In short, I want to know how to pass an object from JSP page back to a Servlet. Specifically, I have a form element whose action tag references a servlet. On form submission, I want to embed an object in HttpServletRequest request object so that it can be dereferenced by servlet.

So far, I have tried setting request.setAttribute(object) in JSP page. But still retrieving it from servlet gives it as null. Any pointers would be appreciated.

up vote 42 down vote accepted

Learn how HTTP works:

  • Client fires HTTP request.
  • Server retrieves HTTP request.
  • Servletcontainer creates new HttpServletRequest and HttpServletResponse objects.
  • Servletcontainer invokes appropriate servlet with those objects.
  • Servlet processes request and forwards request and response to JSP.
  • JSP writes to the response body.
  • Servletcontainer commits HTTP response.
  • Server sends HTTP response back to client and garbages request and response objects.
  • Client retrieves HTTP response and processes it (display HTML, apply CSS, execute JS).

When you send a new request by submitting the form, it won't reuse the same request and response objects.

There are two ways to overcome this stateless nature of HTTP. You need to convert this object to String and include it in a hidden input field of the HTML form in the JSP so that it'll be available as request parameter upon submission.

<input type="hidden" name="myObject" value="${myObjectAsString}" />

The conversion is necessary because HTTP and HTML doesn't understand Java objects. HTML is in Java's perspective basically one large String (do a rightclick and View Source in webbrowser to see it). If you don't convert a Java object to String, then by default Java object's toString() result will be printed to HTML.

Or, if the object is too large or too complex to be converted to String and vice versa, then you need to store it in the server's memory or in some database and instead pass its unique identifier around as hidden input value. Usually the session scope is been used for this.

Form preprocessing Servlet example:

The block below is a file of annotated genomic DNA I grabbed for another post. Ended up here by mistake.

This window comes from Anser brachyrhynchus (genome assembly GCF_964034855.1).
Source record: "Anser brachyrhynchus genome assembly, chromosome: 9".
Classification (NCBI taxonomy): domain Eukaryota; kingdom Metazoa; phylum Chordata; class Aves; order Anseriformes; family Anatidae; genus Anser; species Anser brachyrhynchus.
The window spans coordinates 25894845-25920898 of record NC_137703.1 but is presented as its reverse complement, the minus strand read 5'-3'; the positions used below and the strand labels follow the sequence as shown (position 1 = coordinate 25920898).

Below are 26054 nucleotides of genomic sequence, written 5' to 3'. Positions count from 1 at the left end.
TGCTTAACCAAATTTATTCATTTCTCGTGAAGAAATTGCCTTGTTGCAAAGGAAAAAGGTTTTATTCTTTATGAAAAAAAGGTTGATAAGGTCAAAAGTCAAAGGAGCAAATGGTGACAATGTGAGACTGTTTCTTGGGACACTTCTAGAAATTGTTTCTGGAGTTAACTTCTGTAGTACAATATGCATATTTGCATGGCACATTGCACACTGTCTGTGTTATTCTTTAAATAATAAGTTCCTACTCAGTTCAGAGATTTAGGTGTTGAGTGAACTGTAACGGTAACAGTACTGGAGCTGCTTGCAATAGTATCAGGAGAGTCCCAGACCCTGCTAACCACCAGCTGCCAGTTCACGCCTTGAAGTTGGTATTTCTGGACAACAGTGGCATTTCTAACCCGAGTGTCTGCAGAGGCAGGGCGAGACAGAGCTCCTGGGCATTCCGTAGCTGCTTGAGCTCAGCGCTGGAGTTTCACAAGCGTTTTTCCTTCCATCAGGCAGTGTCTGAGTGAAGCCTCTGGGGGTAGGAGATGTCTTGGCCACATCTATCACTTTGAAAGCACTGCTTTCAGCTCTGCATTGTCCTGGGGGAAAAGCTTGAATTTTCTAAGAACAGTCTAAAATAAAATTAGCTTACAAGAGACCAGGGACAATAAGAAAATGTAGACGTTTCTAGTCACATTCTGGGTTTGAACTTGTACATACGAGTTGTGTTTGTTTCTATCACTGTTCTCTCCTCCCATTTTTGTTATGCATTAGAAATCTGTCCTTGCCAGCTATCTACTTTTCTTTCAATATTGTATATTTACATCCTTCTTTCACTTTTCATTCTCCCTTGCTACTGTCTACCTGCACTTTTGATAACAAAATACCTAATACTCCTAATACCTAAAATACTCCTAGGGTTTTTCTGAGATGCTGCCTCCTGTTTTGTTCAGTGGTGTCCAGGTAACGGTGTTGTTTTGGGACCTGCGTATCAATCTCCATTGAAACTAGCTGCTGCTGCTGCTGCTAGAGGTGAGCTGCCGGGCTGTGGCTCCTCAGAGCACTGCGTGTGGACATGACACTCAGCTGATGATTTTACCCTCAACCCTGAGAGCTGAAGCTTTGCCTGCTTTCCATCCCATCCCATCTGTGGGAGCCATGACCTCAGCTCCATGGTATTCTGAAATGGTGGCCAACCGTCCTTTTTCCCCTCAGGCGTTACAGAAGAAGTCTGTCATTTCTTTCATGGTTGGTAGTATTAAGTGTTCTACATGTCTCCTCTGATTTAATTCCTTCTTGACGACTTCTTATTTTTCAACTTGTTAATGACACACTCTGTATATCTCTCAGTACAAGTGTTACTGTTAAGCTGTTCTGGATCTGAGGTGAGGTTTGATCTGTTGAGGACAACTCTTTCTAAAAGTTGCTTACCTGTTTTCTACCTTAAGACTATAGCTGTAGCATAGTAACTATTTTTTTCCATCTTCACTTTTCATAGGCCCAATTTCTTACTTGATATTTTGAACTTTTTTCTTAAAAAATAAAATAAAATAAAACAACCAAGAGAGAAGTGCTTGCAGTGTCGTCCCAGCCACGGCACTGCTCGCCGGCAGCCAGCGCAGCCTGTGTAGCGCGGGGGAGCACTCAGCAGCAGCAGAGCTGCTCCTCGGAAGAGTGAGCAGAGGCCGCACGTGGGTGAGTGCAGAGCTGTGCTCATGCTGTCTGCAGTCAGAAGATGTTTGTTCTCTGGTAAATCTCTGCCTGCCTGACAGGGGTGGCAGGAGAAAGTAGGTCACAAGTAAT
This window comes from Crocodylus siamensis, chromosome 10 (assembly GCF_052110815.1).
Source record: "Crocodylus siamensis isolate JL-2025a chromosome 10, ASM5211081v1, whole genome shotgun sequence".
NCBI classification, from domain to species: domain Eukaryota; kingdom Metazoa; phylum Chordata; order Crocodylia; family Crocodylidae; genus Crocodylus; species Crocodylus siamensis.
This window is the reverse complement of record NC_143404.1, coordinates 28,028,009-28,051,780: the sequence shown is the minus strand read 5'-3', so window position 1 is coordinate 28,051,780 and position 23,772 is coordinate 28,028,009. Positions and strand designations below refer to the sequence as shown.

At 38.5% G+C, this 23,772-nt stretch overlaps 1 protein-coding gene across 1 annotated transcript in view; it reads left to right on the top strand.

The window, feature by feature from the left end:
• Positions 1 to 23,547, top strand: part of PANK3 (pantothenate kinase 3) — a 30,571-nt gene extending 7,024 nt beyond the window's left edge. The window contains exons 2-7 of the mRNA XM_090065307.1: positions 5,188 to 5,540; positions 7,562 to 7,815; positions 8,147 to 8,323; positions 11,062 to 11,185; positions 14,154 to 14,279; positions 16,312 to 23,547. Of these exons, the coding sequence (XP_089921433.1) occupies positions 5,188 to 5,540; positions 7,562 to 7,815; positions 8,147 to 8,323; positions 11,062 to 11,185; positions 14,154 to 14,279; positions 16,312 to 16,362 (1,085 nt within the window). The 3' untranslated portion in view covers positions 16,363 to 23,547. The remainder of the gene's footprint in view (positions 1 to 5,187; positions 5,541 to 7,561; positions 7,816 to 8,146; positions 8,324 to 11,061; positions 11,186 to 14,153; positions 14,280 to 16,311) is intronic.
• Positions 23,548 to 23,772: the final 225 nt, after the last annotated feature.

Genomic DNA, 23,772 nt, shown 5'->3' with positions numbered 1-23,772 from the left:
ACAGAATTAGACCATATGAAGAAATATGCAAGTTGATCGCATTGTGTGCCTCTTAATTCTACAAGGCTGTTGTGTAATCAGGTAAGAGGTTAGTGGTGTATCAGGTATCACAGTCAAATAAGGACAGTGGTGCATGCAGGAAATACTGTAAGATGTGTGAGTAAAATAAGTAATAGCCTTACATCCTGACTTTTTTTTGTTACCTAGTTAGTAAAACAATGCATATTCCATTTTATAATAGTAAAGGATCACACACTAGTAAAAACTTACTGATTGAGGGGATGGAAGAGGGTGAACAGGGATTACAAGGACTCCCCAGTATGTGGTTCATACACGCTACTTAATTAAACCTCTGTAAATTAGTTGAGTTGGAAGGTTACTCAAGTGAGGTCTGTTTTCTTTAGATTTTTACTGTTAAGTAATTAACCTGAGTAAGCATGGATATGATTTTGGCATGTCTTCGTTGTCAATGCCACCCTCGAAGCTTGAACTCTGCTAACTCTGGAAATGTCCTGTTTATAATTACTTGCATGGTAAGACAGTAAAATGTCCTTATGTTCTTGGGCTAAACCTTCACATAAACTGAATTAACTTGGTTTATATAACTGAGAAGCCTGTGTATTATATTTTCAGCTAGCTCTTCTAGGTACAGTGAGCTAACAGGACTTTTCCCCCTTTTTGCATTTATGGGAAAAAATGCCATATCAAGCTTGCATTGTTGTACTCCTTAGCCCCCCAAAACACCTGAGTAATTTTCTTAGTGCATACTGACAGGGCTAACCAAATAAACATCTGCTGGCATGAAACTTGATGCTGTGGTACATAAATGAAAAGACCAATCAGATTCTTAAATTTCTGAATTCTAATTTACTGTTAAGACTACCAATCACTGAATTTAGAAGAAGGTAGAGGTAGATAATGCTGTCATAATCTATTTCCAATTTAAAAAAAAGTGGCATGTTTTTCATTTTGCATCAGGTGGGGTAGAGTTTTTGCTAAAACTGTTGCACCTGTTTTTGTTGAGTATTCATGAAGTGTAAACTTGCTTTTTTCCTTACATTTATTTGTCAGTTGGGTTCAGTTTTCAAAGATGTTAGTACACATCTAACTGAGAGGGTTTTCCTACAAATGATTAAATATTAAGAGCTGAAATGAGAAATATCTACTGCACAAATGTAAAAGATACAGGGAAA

String myObjectId = UUID.randomUUID().toString();
request.getSession().setAttribute(myObjectId, myObject);
request.setAttribute("myObjectId", myObjectId);
request.getRequestDispatcher("/WEB-INF/page.jsp").forward(request, response);

JSP example:

<input type="hidden" name="myObjectId" value="${myObjectId}" />

Form postprocessing Servlet example:

String myObjectId = request.getParameter("myObjectId");
Object myObject = request.getSession().getAttribute(myObjectId);
// ...

See also:

  • Out of the 2 approaches you suggested, when we want to take input from client through a form in an HTML page, I think the only option available is option 1 - converting it into a sting and then again breaking the string and creating our own objects in the servlet. Correct? I don't see how option 2 can be used in that case. Am I right? – Saurabh Patil Aug 13 '15 at 15:24

once the JSP is rendered the request object is over. So the object you set on request of JSP is available for that JSP page request alone. Do you have any constraint on using session instead of request. So, session can hold data between fresh requests until the session expires.

Best way is to encode Java object in base64 and then pass it as a String from JSP to servlet.

For example -

final ByteArrayOutputStream baos = new ByteArrayOutputStream();
final ObjectOutputStream oos = new ObjectOutputStream(baos);
final String result = new String(Base64.getEncoder().encode(baos.toByteArray()));

Pass this result in HTTP request -

   <input type = "hidden" name="<%= "MY_JAVA_OBJECT" %>" value="<%= result  %>" />

Read it on server back to java object -

final String base64String = request.getparameter("MY_JAVA_OBJECT");
final byte[] objToBytes = Base64.getDecoder().decode(base64String);
ByteArrayInputStream bais = new ByteArrayInputStream(objToBytes);
ObjectInputStream ois = new ObjectInputStream(bais);
return (ObjectClass) ois.readObject();
  • How do I pass the HTTP tag "<input type..." in the HTTP request? Please help. – Aniket Kapse Nov 27 '17 at 13:25

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